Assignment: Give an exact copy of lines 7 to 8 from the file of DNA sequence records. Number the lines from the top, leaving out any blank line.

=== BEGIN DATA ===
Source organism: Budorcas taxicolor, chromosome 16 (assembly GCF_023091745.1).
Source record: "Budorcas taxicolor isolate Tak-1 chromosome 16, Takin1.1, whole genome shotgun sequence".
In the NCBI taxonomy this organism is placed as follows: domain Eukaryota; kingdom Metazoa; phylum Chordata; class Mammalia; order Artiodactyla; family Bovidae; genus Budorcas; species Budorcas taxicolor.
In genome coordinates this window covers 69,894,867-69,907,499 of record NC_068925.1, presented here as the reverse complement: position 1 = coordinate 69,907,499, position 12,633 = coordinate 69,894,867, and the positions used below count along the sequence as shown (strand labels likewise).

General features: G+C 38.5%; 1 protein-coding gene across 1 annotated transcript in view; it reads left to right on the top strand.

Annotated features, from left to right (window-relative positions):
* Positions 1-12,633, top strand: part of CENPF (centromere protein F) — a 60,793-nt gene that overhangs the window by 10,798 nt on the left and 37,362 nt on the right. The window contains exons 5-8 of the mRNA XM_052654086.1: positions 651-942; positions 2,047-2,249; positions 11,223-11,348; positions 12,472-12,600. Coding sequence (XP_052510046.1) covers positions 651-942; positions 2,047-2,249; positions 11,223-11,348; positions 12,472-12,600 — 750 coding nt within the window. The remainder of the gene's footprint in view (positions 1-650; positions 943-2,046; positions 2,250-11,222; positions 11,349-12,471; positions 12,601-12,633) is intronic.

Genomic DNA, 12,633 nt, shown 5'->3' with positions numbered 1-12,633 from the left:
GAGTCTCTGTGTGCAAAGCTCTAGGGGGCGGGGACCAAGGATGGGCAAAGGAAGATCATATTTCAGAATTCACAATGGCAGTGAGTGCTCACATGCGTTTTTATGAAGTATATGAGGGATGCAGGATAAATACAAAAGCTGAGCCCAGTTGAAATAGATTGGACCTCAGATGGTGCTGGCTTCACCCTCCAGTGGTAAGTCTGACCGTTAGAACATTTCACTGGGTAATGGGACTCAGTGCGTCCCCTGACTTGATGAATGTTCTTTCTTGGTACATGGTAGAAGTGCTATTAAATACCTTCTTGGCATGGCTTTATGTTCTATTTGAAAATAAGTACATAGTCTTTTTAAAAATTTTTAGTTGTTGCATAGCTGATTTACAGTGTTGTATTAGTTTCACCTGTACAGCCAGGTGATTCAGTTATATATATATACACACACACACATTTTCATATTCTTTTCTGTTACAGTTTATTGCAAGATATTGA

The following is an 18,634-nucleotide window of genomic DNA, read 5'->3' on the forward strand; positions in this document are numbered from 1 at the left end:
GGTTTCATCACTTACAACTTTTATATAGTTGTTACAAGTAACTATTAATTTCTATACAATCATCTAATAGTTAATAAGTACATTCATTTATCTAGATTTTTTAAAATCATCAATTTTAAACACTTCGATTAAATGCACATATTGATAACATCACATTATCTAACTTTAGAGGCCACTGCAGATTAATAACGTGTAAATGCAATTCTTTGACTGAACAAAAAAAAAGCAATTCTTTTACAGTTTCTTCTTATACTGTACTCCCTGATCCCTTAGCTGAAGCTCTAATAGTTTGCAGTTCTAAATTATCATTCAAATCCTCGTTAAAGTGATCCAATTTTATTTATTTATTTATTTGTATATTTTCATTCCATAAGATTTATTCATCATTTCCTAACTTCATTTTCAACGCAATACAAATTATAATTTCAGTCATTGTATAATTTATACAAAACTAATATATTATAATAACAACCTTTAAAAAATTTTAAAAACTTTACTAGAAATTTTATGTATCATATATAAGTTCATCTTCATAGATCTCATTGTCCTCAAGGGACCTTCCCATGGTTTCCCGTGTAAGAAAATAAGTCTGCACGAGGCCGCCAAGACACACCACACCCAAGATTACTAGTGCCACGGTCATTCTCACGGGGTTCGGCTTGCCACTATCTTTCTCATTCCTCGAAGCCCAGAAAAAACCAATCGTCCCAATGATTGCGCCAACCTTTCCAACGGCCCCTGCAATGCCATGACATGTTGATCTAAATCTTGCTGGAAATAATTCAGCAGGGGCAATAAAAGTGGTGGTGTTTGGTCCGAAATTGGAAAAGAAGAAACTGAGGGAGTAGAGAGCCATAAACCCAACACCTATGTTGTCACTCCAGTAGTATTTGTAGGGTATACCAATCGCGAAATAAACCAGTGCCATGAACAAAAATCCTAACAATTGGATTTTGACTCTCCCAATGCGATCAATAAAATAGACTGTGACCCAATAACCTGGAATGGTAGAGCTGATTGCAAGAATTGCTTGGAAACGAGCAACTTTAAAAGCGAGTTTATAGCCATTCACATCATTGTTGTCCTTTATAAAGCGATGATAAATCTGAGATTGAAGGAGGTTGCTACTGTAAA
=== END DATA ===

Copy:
* Positions 1-12,633, top strand: part of CENPF (centromere protein F) — a 60,793-nt gene that overhangs the window by 10,798 nt on the left and 37,362 nt on the right. The window contains exons 5-8 of the mRNA XM_052654086.1: positions 651-942; positions 2,047-2,249; positions 11,223-11,348; positions 12,472-12,600. Coding sequence (XP_052510046.1) covers positions 651-942; positions 2,047-2,249; positions 11,223-11,348; positions 12,472-12,600 — 750 coding nt within the window. The remainder of the gene's footprint in view (positions 1-650; positions 943-2,046; positions 2,250-11,222; positions 11,349-12,471; positions 12,601-12,633) is intronic.

Genomic DNA, 12,633 nt, shown 5'->3' with positions numbered 1-12,633 from the left: